Friday, December 20, 2019

What Immortus Has Joined Together...

In 1989, the once-thriving marriage of the Scarlet Witch and the Vision began to fall apart, starting with a shocking sight which no wife in the real world has likely had to witness involving their husband:

In the Vision's case, what Wanda has discovered is his disassembly, part of an operation undertaken and accomplished by a worldwide coalition of nations which took steps to deal with the Vision as a security risk following his infiltration and control of every computing system on Earth as part of a misguided attempt to save humanity from itself.

Given that Brock's team also released a computer tapeworm that expunged all programs dealing with the Vision from the Avengers' computers as well as any computer system they interfaced with, Brock had no objection to releasing the Vision to the Avengers' custody, since his team had effectively nullified the Vision's threat even if he were rebuilt.

Naturally, it was Henry Pym's priority to do just that, which leads to shocking sight #2:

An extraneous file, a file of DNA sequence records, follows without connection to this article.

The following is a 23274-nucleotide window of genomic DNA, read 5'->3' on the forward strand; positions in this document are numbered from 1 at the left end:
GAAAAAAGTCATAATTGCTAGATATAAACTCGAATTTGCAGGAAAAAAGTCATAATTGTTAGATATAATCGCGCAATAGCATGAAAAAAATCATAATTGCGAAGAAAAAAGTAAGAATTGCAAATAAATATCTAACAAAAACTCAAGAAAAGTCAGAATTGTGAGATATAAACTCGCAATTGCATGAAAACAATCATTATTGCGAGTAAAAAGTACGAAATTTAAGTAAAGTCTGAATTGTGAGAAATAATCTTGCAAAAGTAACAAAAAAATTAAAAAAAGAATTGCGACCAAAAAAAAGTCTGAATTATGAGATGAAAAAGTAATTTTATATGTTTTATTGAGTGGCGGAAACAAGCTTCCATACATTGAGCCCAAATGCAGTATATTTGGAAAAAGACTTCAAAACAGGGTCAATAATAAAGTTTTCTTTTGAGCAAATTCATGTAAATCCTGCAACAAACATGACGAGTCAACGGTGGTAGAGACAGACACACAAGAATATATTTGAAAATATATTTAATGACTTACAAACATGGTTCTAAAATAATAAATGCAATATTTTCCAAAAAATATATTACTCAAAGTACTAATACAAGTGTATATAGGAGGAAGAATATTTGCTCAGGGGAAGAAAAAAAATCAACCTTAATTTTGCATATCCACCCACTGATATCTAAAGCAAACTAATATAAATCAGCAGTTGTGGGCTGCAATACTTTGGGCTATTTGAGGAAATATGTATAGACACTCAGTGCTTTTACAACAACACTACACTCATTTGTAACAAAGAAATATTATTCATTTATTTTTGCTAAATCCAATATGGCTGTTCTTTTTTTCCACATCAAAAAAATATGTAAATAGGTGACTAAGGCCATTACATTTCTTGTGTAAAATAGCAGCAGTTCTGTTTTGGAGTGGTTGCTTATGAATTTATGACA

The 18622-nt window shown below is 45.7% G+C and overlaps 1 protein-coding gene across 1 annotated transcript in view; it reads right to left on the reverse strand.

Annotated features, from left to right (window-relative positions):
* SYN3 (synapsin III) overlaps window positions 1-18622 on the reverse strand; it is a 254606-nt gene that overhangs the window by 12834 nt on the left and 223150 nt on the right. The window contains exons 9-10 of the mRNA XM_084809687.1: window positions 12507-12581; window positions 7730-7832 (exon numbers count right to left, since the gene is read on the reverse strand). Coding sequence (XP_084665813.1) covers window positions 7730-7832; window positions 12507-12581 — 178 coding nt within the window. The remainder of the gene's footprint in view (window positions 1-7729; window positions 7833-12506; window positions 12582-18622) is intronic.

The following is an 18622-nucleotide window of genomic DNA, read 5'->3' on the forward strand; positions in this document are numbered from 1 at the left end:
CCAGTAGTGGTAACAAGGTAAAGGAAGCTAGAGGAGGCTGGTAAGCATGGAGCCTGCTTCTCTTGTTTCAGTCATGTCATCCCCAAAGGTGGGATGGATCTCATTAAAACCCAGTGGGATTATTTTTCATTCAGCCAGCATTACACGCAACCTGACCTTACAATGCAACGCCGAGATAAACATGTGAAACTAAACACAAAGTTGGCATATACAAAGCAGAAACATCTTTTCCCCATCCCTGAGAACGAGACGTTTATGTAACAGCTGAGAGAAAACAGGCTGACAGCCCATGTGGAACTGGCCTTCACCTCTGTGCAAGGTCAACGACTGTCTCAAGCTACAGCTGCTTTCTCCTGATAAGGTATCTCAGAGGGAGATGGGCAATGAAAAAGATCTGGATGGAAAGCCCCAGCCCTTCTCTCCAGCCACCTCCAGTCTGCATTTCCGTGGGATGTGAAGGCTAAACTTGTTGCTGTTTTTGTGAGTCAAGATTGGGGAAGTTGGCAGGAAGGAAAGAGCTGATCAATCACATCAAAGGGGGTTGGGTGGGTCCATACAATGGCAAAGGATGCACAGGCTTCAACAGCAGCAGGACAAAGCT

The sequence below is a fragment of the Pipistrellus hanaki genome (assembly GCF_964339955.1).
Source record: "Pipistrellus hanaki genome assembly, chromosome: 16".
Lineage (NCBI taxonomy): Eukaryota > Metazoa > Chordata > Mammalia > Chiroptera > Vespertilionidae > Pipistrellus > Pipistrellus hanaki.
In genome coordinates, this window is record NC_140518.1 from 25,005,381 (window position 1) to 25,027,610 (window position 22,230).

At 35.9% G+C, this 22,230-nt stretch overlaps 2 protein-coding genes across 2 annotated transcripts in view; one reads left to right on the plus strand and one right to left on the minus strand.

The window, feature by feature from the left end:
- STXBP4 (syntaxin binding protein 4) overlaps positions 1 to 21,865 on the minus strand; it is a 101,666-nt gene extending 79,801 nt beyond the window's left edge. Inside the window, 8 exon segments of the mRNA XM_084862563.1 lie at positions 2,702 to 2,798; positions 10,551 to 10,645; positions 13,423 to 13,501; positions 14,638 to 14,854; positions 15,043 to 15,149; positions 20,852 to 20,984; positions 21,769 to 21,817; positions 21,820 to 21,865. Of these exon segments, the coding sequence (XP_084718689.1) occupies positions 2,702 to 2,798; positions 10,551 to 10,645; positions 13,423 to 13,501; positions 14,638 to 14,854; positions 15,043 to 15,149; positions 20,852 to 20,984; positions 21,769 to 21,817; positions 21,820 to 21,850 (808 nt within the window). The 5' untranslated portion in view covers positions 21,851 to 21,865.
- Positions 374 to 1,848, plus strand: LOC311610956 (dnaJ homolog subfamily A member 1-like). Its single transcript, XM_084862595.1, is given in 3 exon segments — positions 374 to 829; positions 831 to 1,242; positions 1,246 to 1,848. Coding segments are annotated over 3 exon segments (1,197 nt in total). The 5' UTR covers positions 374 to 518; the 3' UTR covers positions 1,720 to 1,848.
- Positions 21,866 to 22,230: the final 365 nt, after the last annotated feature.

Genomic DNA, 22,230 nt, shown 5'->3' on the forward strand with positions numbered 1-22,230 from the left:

To provide the Vision with a familiarity with his past, his memory banks were reprogrammed with all pertinent data concerning the Avengers, and with Wanda in particular. Yet while the Vision knows the Avengers are his friends--and Wanda, his wife--his perceptions are altered, in that he has all the information that can be supplied on these people but no emotional connection to that information. Full restoration would depend on the addition of Wonder Man's brain patterns, something Wonder Man takes a great deal of time to agree to; but when he finally gives his consent to the Vision, the Vision declines to accept the procedure, contending that it would only create a copy of the former version of himself.* In the same breath, the Vision makes another startling announcement: his wish to relocate to the east coast Avengers branch, in order to better balance the two teams.

*Well, yes, that's the idea, isn't it? What sort of an objection is that? (But more on that thought in a moment.)

At that point, for all intents and purposes, the marriage is left in shambles. And with the separation, Wanda gradually comes to accept that what she and the Vision once had is gone forever, and consequently resolves to build a new life for herself.